I say leave the menthols alone. While it may seem like a great idea, it’s in effect a Prohibition and people who want the product that badly will just find a way around things.

    No longer a smoker, but I know how people feel abut their cigs.

  11. Nicotine is a drug, a drug. If cigarettes were to be introduced today they would be in same class of drugs as Marijuana and with better reason. Nicotine is a highly addictive substance, both physically and psychologically. It’s addictiveness puts paid any discussion of free will. Once hooked the smoker is in for the long run, with multiple attempts to quit if s/he even bothers to kick the habit.

    The other part of the Free Will discussion is that Cigarette companies have a long history of hooking their customers when they are young, very young. How much free will is there in a 10 to 13 year old person, are they even close to making rational decisions? How about a eight or nine year old? By the time a person is legally declared to be rational enough to vote many smokers are eight years into their life-time habit.

    Over and above the discussion of addiction there is the subject of Public Health and the right of the government to use its power to control or eliminate substance that are a threat to public health. Since there is already a anti-smoking program on tap, the government is within its rights to use any tools at its disposal to improve the goals of that program, within reason. Is it within reason, ignoring the extra impact on African-Americans, to eliminate a substance that makes the act of smoking more pleasant. I think so, the act of smoking may be legal but there is no reason that the government to make it more accessible. The government is within its objectives of reducing smoking and thereby reducing the harm to its citizens that smoking causes.

    Let’s now bring up the actual request of some African-American professionals, to whit medical professionals, to have a substance removed from an already hazardous product that has an outsized impact on their community. Please remember that there are plenty of studies linking tobacco products to increased risk of a whole host of diseases. And mind you these diseases have an unfortunate higher impact on African-Americans even when one removes the risks of smoking. It thus becomes incumbent on the government not to add fuel to the fire and if possible remove those substances that cause increased risk.

    Also, please remember that the tobacco companies are not exactly innocents in this discussion. They hid the risk of their products for years. They formulated their products to have the highest possible addictive qualities. They flat out lied about the risk of their products. They fought the government tooth and nail even after the Surgeon General reported how bad their product was. The addition of menthol flavoring is just one more example, among many, of tobacco companies deliberately trying to hook people into an addiction and to keep them hooked. They are like any other seedy pusher on a street corner doing every dirty trick in the book to hook their marks into a life-long dependance. The only difference is they get to do the dirty deed in really nice corporate offices.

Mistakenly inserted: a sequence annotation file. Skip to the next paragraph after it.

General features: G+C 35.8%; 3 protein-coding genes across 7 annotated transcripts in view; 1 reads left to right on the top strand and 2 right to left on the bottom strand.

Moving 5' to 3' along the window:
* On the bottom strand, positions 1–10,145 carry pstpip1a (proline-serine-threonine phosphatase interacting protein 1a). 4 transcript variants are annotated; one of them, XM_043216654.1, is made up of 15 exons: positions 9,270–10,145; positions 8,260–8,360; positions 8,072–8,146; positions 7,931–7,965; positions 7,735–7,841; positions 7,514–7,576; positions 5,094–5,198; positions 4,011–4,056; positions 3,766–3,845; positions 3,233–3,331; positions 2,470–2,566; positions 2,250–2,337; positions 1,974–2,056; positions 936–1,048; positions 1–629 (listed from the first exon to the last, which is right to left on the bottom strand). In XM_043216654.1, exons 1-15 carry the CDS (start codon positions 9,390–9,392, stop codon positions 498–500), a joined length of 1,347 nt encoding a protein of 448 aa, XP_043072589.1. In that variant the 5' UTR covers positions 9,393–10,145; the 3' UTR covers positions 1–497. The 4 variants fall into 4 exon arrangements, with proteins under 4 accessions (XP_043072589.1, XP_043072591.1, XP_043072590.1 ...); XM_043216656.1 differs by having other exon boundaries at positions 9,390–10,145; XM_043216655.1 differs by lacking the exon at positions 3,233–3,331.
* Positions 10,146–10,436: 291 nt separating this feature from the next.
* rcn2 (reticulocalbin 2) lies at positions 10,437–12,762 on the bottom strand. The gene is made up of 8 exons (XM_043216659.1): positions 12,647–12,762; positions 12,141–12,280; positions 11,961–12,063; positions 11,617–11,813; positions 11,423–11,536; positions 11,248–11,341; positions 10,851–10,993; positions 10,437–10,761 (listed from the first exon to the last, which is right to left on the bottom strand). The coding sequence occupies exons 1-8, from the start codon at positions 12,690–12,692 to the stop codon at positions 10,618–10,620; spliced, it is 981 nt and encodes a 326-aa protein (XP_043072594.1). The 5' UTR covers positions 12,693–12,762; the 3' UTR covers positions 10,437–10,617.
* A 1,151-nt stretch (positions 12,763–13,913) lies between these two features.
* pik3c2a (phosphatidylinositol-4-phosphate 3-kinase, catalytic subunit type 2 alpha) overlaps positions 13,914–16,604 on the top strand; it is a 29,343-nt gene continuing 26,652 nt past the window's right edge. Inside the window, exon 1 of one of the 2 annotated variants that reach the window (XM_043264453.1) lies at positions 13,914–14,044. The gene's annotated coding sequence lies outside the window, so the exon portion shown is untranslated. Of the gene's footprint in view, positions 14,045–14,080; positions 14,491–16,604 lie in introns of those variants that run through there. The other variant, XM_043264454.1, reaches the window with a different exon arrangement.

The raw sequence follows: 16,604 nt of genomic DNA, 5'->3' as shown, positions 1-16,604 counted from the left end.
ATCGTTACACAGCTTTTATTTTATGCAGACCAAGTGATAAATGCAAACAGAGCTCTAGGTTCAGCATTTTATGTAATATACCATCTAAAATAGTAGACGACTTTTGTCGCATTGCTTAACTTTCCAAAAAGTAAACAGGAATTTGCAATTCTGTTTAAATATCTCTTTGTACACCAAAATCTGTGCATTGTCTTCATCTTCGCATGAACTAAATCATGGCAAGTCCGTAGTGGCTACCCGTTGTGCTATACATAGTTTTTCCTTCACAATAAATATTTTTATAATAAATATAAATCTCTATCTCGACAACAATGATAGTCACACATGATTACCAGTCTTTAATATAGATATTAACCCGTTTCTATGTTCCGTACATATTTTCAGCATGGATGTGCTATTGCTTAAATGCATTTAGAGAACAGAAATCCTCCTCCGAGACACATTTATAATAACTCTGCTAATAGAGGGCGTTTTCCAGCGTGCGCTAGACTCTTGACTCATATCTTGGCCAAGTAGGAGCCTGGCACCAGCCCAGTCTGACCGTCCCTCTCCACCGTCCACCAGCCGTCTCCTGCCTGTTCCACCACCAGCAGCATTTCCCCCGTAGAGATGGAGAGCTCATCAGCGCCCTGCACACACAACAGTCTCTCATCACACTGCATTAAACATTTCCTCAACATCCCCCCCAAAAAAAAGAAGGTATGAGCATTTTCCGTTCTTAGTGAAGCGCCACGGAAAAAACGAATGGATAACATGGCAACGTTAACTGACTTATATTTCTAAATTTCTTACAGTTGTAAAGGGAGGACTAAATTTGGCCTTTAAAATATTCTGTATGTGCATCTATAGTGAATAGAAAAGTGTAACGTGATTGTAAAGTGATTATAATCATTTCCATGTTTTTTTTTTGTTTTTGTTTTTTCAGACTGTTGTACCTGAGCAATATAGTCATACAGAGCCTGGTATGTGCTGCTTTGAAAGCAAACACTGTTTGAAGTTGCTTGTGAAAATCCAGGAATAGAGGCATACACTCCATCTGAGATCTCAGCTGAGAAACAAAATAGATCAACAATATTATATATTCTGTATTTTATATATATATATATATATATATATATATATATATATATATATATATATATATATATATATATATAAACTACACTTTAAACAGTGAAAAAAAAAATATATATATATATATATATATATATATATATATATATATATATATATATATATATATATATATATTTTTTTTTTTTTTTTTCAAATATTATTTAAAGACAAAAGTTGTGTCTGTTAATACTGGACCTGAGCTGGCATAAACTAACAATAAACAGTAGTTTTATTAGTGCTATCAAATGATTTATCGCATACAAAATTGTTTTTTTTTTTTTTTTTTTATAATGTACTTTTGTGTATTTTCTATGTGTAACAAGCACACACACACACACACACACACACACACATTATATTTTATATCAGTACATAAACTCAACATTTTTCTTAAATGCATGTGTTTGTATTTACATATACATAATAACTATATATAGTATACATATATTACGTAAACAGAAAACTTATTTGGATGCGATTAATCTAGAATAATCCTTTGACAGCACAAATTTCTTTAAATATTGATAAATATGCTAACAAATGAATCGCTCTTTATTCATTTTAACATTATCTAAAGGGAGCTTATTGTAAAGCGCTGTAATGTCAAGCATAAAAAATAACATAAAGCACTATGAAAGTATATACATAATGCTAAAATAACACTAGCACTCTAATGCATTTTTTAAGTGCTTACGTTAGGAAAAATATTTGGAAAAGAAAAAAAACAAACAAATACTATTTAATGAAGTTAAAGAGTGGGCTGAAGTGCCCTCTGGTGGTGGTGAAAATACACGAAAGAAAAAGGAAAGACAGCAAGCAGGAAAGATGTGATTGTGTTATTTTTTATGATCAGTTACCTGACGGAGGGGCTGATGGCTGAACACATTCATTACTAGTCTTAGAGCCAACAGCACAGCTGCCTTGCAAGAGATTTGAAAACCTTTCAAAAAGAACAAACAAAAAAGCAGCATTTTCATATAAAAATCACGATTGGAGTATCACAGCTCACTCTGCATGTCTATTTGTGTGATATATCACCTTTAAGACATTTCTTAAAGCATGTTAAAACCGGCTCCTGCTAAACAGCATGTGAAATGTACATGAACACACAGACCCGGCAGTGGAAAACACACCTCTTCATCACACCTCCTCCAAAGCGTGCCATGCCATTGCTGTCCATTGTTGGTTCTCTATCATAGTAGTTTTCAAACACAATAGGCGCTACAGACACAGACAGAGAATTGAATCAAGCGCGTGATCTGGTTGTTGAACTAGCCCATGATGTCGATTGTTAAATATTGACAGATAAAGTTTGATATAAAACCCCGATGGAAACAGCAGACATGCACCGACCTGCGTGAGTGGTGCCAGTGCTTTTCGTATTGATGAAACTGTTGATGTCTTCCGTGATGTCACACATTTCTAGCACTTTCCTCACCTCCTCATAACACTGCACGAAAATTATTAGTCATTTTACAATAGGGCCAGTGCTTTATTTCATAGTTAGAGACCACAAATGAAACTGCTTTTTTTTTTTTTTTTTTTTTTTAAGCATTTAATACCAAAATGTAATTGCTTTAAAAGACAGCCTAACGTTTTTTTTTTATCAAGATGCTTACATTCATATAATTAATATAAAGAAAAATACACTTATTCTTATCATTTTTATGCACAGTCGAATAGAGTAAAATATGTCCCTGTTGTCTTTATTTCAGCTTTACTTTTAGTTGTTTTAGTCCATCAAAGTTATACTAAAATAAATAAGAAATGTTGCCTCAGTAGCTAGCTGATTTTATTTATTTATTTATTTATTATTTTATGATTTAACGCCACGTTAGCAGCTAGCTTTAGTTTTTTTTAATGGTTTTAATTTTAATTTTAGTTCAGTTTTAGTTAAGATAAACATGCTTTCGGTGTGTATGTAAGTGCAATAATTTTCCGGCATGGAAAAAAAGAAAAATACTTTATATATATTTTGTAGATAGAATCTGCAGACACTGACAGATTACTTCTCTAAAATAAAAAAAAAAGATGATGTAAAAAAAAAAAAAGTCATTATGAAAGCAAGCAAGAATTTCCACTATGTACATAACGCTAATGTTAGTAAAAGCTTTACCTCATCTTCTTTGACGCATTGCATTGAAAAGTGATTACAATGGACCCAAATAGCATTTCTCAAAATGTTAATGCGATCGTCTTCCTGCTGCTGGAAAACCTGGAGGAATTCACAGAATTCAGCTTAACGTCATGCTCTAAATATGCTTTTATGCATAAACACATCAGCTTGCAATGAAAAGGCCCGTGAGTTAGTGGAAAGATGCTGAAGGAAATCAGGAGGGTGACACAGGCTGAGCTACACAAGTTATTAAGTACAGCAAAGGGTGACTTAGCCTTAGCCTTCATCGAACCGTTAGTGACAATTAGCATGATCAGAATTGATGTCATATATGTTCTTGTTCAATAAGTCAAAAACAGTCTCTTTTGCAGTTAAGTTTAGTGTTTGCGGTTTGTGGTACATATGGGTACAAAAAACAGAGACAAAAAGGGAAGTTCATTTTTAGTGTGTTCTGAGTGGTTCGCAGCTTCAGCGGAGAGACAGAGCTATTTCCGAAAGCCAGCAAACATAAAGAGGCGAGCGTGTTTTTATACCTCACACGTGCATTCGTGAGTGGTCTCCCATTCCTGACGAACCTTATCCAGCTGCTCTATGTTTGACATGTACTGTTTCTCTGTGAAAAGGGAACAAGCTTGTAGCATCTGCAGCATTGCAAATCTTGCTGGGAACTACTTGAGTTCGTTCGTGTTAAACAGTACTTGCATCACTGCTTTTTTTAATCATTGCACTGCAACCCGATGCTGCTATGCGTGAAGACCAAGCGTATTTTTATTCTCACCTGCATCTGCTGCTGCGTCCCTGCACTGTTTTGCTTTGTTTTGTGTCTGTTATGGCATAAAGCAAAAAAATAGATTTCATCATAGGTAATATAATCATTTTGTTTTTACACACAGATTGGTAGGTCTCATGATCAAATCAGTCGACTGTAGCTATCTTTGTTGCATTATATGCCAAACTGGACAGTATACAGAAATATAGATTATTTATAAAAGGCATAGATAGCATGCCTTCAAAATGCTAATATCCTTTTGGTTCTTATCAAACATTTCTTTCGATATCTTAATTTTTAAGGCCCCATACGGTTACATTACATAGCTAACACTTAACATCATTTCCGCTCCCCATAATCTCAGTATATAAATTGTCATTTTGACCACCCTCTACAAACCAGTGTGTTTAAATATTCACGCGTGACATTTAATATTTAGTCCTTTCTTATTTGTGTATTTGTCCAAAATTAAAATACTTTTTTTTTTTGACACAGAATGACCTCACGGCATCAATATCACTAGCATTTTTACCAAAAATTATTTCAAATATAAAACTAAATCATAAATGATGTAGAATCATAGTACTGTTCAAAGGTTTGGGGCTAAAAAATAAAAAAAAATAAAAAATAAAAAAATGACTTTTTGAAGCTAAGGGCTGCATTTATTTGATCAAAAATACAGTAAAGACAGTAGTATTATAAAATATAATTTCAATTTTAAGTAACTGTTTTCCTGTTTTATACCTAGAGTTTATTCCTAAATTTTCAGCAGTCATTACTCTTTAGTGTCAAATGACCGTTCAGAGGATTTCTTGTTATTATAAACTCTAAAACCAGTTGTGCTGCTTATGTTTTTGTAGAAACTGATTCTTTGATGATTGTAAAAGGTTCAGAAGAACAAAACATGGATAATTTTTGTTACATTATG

The government regulates hundreds of thousands of dangerous and toxic substance, many from cradle to grave. It also regulate many consumer products who dangerous to one specific group, think toys. By your reasoning just because a toy manufacture produces a product that is hazardous because of its lead paint to children, the government has no right to intervene and ban that toy from production or importation. After all children are a specific group, am I right? Nor should the regulate the use of opioid drugs, because, hell people in pain are a specific group as well, and after all opioid drugs are legal as much as cigarettes are. Or maybe, just maybe the government does have the right to find a place between an absolute laissez faire regulator regime and outright banning of a product. Removing Menthol from cigarettes seems to me to a fair enough middle ground